For the last three weeks I put WDRL aside and it emerged all from one discussion with Tobias in which we found out that I constantly tend to take on too many opportunities in parallel and then struggle. Honestly, I think I’m too interested in too many things in the world and see so many ways to help other people that seem also interesting to me. A quite revealing thought that since then is in my head and only now I feel ready to continue e.g. writing for my beloved newsletter project. What’s your experience with that, do you have similar issues, ideas or solutions that worked for you? I’d love to hear them and now enjoy the rest of the week! —Anselm
- Firefox 66 is out. From now on, autoplaying sounds will be blocked by default and the TouchBar on macOS is used.
- Humane by Design is a very important resource for decisions backed by humans, not business. It gives ideas and helpful resources about transparency, empowering people, fostering inclusiveness, showing respect, and making thoughtful decisions. This is a most valuable website for any project or product you are in charge of or work on.
- The web is a place forever, people say. But this is what it looks like when you try to use a browser just ten years old today: The browser’s own start page returns with a
- Good design is about clarity over style. Matthias Ott on the thesis and why many designers still like to ignore this advice and create shiny, cluttered or unclear interfaces.
Work & Life
- Vicky Carmichael on improving the tech event experience for marginalised people, going out of the classical underrepresented group thinking into something even more inclusive. The article is full of useful content what we can do to make events more inclusive but a lot of the things could also be applied to a company as well.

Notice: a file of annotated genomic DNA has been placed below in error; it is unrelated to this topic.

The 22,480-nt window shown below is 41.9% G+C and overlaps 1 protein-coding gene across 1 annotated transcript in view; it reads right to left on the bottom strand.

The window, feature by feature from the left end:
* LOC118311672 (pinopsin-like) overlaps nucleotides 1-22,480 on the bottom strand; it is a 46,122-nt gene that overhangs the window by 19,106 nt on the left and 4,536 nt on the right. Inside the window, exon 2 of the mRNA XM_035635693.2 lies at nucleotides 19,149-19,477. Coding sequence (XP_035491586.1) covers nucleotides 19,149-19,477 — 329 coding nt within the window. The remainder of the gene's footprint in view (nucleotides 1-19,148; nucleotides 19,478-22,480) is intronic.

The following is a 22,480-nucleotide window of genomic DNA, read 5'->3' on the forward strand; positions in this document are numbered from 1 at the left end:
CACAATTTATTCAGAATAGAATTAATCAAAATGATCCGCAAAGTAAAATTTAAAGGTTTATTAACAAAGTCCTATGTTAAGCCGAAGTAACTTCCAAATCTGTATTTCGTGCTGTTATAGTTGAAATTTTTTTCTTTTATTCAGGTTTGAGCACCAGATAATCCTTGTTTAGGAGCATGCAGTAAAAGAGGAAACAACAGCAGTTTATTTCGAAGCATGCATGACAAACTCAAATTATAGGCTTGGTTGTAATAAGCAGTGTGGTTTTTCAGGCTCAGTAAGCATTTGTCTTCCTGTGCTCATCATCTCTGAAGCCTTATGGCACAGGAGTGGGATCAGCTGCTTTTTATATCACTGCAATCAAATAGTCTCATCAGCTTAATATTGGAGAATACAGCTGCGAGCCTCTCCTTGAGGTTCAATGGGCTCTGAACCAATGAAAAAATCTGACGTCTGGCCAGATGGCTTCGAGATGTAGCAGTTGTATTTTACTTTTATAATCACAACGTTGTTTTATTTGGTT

- Charlotte Cowles on how freelancing fuels anxiety about money, the stress and social impace caused by it due to valuing time like money and at least some tricks to prevent being trapped into these feelings and thinking by applying rationales.
- It’s impossible to reach everyone, even for giants like Google or Facebook. Seth Godin on why reaching almost no one is fine if you ask yourself which no one. Your smallest viable audience holds you to account. It forces a focus and gives you nowhere to hide.
- George Monbiot on the topic of How the media let malicious idiots take over. To make it clearer, let me quote the following paragraph of the article:
“If our politics is becoming less rational, crueller and more divisive, this rule of public life is partly to blame: the more disgracefully you behave, the bigger the platform the media will give you. If you are caught lying, cheating, boasting or behaving like an idiot, you’ll be flooded with invitations to appear on current affairs programmes. If you play straight, don’t expect the phone to ring.”
- Mallen Baker is explaining why our living environment is too important to leave it to environmentalists, but rather start looking into practical solutions and focus on what we can do for us people to make our lives worth living and create a surrounding that works for humans. It’s all interconnected but a smarter approach than saying we need to suffer in order to save the planet. It’s not about creating suffer but e.g. finding out why a simpler lifestyle is not only releasing stress but makes people more healthy as well.
- It’s hard to believe in theory but in practice, it’s very easy to make unethical choices, deliberately. This example is about cheating for their children’s education. It’s hard to stick to your own ethical beliefs when society is embracing something different—at least that’s what we tend to see from the filtered media and social media bubble. If we talk to people directly, I find it’s different. Many people share the same ethical beliefs and would condemn unethical behaviour if it would be transparent and public. The private/unseen is what makes it easier for people to go beyond their values, supercharged by the allurement of money or getting a higher status and reputation in society.